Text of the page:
Without choosing to make yourself a priority in your life, that won’t happen. Everything else will continue to come first. We can put our lives on hold waiting for the time to feel right. We end up waiting for the universe to slow things down and to feel like there’s finally space for ourselves. From my experience, the time just continues to get eaten up by other things. The bills continue to arrive. The people around us continue to struggle.
Most people seem to treat the idea of self-nourishment as an extra they can add on to their week only if everything else goes well. My perspective is that taking care of our needs isn’t something you reward yourself with once you’ve done enough. Taking care of yourself and respecting your boundaries is an integral part of life on this planet. And so, we need to make choices even with limited resources.
How do we do this? We can start with saying “This is a priority for me. My needs are important. I’m worth looking after”. Even just this – acknowledging your own needs and holding them as important – is a huge step. I’ve seen that alone open up all sorts of new avenues for people.
Jamila Reddy is a wellness advocate and coach who echoes this sentiment. I love how she reminds us that it’s okay to rest:
“When I give myself permission to have whatever I need to feel grounded and energized (without guilt or shame), the ripple effect of goodness extends far beyond my imagination.
Remember that you are inherently worthy of having all that you need to be and feel your best. You were BORN being deserving of rest, ease, joy, and wellness — you don’t have to earn it.”
How can we make ourselves a priority despite scarcity?
Putting yourself as a priority doesn’t have to be big, time-consuming, or expensive. Prioritizing your needs and turning toward yourself can mean paying your bills, trying to eat something every day, taking care of personal hygiene, drinking some water, dressing for the weather, going outside, moving your body, connecting with a spiritual practice, expressing your feelings, and so much more.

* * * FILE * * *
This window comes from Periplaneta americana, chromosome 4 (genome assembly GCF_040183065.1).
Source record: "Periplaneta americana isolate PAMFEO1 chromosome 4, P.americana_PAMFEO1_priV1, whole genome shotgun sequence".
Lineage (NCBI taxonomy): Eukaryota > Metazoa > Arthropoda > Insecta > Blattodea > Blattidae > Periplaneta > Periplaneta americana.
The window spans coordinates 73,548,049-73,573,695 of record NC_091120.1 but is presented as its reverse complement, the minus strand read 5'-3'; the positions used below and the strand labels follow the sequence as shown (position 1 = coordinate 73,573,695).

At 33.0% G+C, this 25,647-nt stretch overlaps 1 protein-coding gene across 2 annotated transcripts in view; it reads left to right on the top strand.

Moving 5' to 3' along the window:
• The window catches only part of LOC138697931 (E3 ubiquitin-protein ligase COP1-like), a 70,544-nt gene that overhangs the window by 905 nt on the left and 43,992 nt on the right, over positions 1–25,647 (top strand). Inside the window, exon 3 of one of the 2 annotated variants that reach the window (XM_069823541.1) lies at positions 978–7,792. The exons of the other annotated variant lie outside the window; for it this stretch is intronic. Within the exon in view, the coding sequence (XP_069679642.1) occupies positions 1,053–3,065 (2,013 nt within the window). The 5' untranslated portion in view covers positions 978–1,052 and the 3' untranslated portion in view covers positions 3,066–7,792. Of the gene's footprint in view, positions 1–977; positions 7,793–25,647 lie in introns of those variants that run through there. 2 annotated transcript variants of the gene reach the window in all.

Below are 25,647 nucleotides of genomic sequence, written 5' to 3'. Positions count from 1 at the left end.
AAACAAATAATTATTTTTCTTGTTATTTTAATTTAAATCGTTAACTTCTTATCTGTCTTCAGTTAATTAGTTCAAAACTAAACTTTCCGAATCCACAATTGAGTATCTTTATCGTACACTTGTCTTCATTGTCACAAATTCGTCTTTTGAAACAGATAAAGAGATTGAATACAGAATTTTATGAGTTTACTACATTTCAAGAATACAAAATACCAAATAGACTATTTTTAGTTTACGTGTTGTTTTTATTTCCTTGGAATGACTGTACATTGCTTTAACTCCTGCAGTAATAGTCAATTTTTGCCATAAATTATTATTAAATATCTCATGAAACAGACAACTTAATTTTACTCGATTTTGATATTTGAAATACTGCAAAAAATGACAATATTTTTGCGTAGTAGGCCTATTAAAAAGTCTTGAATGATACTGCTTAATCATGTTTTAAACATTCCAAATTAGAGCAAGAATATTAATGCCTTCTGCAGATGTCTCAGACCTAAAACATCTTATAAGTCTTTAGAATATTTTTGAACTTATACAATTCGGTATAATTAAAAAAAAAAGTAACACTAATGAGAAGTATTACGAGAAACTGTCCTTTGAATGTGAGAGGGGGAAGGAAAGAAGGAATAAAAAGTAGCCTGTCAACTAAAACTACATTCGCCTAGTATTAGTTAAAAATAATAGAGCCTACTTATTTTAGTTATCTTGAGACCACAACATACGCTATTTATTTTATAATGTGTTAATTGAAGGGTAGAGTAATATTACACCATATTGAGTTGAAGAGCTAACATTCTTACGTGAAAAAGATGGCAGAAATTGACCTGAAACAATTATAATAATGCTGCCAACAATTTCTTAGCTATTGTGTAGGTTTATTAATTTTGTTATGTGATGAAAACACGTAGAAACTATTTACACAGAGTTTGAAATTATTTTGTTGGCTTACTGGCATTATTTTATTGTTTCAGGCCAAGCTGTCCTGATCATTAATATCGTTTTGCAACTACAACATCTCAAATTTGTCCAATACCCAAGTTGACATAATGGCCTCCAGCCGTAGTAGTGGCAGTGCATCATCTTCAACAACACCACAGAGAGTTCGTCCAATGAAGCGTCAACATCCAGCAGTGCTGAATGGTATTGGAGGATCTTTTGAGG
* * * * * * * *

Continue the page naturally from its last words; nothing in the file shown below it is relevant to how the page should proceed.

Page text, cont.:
Another way the myth of scarcity shows up is when we say to ourselves “I’ll do it later”. The answer to that is simple – no, you won’t. So do it now.
Here’s something you should know: making yourself a priority is likely to give you energy. Within that framework, you don’t actually need to have the energy to do it. You don’t need to feel like doing it. You just need to do it.
To wrap this up, I leave you with some questions you may use for a writing exercise:
In my next post, I will tell you about the second barrier to respecting our boundaries, so keep an eye out for it!
One of the biggest sources of emotional resentment is being in a caregiving role and not knowing how to say no when we need to. It’s incredibly important to learn how to set (and stick with!) our boundaries.
I hear so many people talk about how tough it is to set boundaries, especially when it’s with someone you care deeply about. If you love someone who is struggling with mental health issues, you can probably relate to feeling the gamut of emotions: tired, annoyed, overwhelmed, fed up, sad, ashamed, and alone. You might feel responsible for the person’s behaviors, or guilty when there’s tension in the relationship. You might feel like you’ve been a caregiver for a long time, so you’re trying to figure out how to support the person you care about without becoming the therapist yourself.
If you’ve been aware of your more uncomfortable feelings and you recognize that you’re on the path to burnout, you might have already recognized your need to step back. So what happens if, when you finally set boundaries, you get pushback?
How to deal with pushback when you set boundaries
First, let me just say, I can just imagine how tough that is. I think most of us imagine our ideal scenarios when we go to set boundaries for the first time. “The person will totally understand! They will accept my boundary and we’ll move forward! It will be a one-time conversation!” Unfortunately, I’ve come to realize that the ideal scenario is often not how it plays out, even with people who love us and want what’s best for us. It can take time to adjust to new situations, even for people who want to and are willing to work with us.
But let’s put our curious hats on and find out a little bit more about the type of pushback you’re on the receiving end of: